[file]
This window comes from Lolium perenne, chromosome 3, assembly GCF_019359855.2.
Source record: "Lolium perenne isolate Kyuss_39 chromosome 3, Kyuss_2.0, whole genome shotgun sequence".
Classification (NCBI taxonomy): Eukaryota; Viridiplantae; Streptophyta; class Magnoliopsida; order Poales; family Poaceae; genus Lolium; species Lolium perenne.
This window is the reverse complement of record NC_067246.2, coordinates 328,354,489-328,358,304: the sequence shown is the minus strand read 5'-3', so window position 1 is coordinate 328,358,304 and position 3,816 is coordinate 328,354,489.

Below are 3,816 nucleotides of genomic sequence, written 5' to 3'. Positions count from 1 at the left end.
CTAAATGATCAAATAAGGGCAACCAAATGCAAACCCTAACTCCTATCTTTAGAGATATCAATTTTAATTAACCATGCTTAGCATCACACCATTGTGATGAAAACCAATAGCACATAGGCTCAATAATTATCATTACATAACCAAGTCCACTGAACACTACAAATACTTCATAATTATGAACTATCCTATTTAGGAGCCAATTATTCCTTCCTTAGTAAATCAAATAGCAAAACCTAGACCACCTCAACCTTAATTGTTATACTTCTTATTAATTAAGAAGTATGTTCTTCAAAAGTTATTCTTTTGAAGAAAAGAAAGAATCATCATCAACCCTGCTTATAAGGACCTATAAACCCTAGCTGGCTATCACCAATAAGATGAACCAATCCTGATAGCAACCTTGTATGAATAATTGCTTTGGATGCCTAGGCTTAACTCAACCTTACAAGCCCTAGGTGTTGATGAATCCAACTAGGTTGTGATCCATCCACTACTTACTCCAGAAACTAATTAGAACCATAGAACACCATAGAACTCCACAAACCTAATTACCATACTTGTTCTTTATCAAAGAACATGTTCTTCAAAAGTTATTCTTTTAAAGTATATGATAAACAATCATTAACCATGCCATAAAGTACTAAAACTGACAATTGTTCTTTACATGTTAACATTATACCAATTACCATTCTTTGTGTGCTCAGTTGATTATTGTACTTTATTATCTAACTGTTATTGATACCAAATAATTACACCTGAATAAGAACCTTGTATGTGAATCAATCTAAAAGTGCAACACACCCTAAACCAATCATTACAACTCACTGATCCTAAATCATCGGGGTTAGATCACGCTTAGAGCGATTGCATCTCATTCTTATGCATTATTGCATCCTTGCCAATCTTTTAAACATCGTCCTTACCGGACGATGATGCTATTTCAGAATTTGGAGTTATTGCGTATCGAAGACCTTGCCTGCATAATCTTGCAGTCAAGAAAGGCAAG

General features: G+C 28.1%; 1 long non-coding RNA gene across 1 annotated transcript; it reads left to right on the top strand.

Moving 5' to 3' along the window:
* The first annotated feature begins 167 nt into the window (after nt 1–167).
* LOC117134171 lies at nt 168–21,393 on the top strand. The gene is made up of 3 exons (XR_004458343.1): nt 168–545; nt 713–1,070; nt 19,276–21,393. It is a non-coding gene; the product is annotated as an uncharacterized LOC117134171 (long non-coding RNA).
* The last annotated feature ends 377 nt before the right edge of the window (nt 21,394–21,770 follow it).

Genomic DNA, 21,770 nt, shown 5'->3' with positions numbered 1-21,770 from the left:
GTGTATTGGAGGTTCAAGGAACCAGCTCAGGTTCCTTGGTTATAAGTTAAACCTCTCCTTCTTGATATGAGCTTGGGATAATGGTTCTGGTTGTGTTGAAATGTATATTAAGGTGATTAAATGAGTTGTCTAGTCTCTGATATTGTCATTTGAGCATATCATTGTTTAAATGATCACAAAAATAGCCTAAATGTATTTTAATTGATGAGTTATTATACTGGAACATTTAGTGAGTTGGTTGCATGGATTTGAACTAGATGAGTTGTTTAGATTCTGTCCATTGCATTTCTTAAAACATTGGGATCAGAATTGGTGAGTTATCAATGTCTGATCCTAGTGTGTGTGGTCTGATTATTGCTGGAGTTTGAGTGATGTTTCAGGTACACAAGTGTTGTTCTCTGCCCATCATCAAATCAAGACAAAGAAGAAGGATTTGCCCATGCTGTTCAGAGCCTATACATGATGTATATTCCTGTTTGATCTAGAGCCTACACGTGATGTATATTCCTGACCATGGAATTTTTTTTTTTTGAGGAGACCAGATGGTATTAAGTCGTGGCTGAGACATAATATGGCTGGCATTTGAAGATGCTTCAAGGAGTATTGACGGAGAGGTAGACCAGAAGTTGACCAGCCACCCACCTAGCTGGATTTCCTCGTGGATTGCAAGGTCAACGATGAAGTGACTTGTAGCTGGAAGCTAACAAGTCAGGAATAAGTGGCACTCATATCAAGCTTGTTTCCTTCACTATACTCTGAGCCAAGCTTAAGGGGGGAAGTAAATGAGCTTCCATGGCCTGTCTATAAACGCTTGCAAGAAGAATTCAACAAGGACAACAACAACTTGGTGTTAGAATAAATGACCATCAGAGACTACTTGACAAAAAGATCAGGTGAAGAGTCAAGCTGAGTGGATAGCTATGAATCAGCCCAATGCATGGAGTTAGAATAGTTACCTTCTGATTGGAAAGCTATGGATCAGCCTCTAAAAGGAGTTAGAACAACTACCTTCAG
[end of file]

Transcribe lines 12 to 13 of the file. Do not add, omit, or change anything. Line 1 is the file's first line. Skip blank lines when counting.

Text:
Genomic DNA, 21,770 nt, shown 5'->3' with positions numbered 1-21,770 from the left:
GTGTATTGGAGGTTCAAGGAACCAGCTCAGGTTCCTTGGTTATAAGTTAAACCTCTCCTTCTTGATATGAGCTTGGGATAATGGTTCTGGTTGTGTTGAAATGTATATTAAGGTGATTAAATGAGTTGTCTAGTCTCTGATATTGTCATTTGAGCATATCATTGTTTAAATGATCACAAAAATAGCCTAAATGTATTTTAATTGATGAGTTATTATACTGGAACATTTAGTGAGTTGGTTGCATGGATTTGAACTAGATGAGTTGTTTAGATTCTGTCCATTGCATTTCTTAAAACATTGGGATCAGAATTGGTGAGTTATCAATGTCTGATCCTAGTGTGTGTGGTCTGATTATTGCTGGAGTTTGAGTGATGTTTCAGGTACACAAGTGTTGTTCTCTGCCCATCATCAAATCAAGACAAAGAAGAAGGATTTGCCCATGCTGTTCAGAGCCTATACATGATGTATATTCCTGTTTGATCTAGAGCCTACACGTGATGTATATTCCTGACCATGGAATTTTTTTTTTTTGAGGAGACCAGATGGTATTAAGTCGTGGCTGAGACATAATATGGCTGGCATTTGAAGATGCTTCAAGGAGTATTGACGGAGAGGTAGACCAGAAGTTGACCAGCCACCCACCTAGCTGGATTTCCTCGTGGATTGCAAGGTCAACGATGAAGTGACTTGTAGCTGGAAGCTAACAAGTCAGGAATAAGTGGCACTCATATCAAGCTTGTTTCCTTCACTATACTCTGAGCCAAGCTTAAGGGGGGAAGTAAATGAGCTTCCATGGCCTGTCTATAAACGCTTGCAAGAAGAATTCAACAAGGACAACAACAACTTGGTGTTAGAATAAATGACCATCAGAGACTACTTGACAAAAAGATCAGGTGAAGAGTCAAGCTGAGTGGATAGCTATGAATCAGCCCAATGCATGGAGTTAGAATAGTTACCTTCTGATTGGAAAGCTATGGATCAGCCTCTAAAAGGAGTTAGAACAACTACCTTCAG